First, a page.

Pre-publication price - book expected July 2018
These models of regular and semi-regular polyhedra bear some resemblance to flower heads, so florate seems to describe them. But behind them there is a set of basic geometric principles.
If the vertices of any of the polyhedra are joined to their centres by straight lines, a set of pyramids appears. The pyramids are based on equilateral triangles, squares, regular pentagons, hexagons and decagons. If these radii are extended outwards to infinity we can visualise Euclidean space divided into four regions by the tetrahedron, six by the cube, eight by the octahedron and so on. The ratios of the sides of the isosceles triangles which form the sloping slides of the pyramids are remarkably simple.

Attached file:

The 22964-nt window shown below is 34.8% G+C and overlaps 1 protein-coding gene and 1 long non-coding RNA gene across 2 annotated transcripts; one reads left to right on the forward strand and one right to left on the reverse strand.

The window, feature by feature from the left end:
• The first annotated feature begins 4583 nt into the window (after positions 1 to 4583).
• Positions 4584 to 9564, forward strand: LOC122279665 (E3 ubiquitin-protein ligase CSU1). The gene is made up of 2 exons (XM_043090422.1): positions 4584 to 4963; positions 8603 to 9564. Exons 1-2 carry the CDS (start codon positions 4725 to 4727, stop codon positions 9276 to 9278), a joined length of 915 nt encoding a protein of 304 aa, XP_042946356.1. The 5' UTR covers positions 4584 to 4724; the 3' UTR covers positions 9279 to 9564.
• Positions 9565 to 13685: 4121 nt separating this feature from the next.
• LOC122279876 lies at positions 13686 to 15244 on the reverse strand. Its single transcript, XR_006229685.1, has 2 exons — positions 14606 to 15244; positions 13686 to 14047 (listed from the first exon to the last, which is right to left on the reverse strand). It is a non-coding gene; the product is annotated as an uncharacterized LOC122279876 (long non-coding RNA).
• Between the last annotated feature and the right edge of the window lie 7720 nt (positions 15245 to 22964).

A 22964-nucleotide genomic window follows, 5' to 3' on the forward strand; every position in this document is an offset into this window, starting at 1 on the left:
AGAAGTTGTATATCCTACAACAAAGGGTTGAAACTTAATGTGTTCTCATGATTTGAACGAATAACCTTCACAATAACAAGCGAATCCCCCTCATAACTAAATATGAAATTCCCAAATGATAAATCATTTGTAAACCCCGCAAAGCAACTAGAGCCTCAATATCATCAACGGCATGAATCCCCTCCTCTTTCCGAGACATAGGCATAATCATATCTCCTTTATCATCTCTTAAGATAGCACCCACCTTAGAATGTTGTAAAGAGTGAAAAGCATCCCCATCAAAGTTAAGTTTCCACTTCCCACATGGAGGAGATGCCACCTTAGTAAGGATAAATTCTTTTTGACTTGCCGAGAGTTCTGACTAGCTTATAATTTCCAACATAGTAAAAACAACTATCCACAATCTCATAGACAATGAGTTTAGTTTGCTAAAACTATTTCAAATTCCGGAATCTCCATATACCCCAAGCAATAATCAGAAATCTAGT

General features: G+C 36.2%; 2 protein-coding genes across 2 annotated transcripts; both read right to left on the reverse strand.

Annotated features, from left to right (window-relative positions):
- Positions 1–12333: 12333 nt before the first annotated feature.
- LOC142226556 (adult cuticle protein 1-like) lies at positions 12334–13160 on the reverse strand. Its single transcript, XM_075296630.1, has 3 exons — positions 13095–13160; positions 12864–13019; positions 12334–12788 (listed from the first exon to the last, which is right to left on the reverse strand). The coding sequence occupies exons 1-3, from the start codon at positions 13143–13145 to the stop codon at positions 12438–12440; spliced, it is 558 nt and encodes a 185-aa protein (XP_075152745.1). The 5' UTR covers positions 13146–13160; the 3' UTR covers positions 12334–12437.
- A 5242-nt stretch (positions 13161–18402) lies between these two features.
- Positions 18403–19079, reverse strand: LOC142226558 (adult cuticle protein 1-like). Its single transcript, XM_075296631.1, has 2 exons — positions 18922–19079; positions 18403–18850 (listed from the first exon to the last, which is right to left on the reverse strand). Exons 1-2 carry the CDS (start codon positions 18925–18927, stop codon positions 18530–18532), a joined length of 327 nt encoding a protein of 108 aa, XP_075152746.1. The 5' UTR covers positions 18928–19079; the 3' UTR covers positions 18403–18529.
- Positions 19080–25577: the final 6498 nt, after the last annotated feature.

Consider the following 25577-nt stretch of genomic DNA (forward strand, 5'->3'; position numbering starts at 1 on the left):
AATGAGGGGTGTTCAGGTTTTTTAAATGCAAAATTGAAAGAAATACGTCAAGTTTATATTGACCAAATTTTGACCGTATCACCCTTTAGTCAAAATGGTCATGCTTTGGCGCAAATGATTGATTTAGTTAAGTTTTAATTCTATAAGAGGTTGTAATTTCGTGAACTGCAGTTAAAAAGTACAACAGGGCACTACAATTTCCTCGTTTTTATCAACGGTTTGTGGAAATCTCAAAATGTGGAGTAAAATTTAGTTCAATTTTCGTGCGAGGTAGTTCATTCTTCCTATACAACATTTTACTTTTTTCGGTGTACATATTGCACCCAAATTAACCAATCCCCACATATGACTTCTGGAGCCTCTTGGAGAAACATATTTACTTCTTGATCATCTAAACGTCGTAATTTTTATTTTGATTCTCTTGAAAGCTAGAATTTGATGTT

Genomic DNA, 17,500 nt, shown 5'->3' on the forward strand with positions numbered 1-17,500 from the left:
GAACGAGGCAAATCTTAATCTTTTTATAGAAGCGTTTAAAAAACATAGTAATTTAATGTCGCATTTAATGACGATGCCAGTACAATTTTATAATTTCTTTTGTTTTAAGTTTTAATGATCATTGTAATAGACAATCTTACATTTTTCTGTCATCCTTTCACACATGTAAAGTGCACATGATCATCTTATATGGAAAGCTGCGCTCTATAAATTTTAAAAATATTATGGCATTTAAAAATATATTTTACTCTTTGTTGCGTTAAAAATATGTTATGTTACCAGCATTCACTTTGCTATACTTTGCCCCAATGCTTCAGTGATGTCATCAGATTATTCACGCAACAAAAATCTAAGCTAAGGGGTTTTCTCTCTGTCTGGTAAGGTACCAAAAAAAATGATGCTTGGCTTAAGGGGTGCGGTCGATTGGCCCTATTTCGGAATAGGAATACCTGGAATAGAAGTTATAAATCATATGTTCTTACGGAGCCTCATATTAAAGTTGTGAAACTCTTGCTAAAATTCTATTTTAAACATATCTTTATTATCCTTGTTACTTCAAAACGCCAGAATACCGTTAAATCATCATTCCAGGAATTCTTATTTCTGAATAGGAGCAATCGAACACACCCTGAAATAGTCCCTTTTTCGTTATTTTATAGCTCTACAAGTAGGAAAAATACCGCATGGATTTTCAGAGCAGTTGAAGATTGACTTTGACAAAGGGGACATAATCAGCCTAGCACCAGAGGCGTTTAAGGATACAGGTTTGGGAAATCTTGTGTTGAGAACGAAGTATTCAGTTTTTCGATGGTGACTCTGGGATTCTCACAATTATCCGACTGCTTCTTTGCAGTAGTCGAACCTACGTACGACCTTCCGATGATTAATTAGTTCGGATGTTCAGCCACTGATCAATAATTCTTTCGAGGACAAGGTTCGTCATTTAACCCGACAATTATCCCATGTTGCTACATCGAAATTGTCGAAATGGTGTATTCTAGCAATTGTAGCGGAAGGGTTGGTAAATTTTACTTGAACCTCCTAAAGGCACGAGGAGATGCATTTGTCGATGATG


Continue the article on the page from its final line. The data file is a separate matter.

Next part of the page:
Once the method of using straight-edge and compasses to make simple surd lengths has been understood, the nets based on these ratios lend themselves to construction. The nets for all thirteen models in this book may be constructed using the ratios given in the table.
Designers, architects, model-makers and students who would enjoy constructing the nets of these solids with a straight-edge and compass will find it very possible and the nets may be scaled up or down to make attractive decorations, perhaps for a Christmas tree. Teachers who get their students working on these will see great enjoyment and reward - and an appreciation of the beauty of geometry.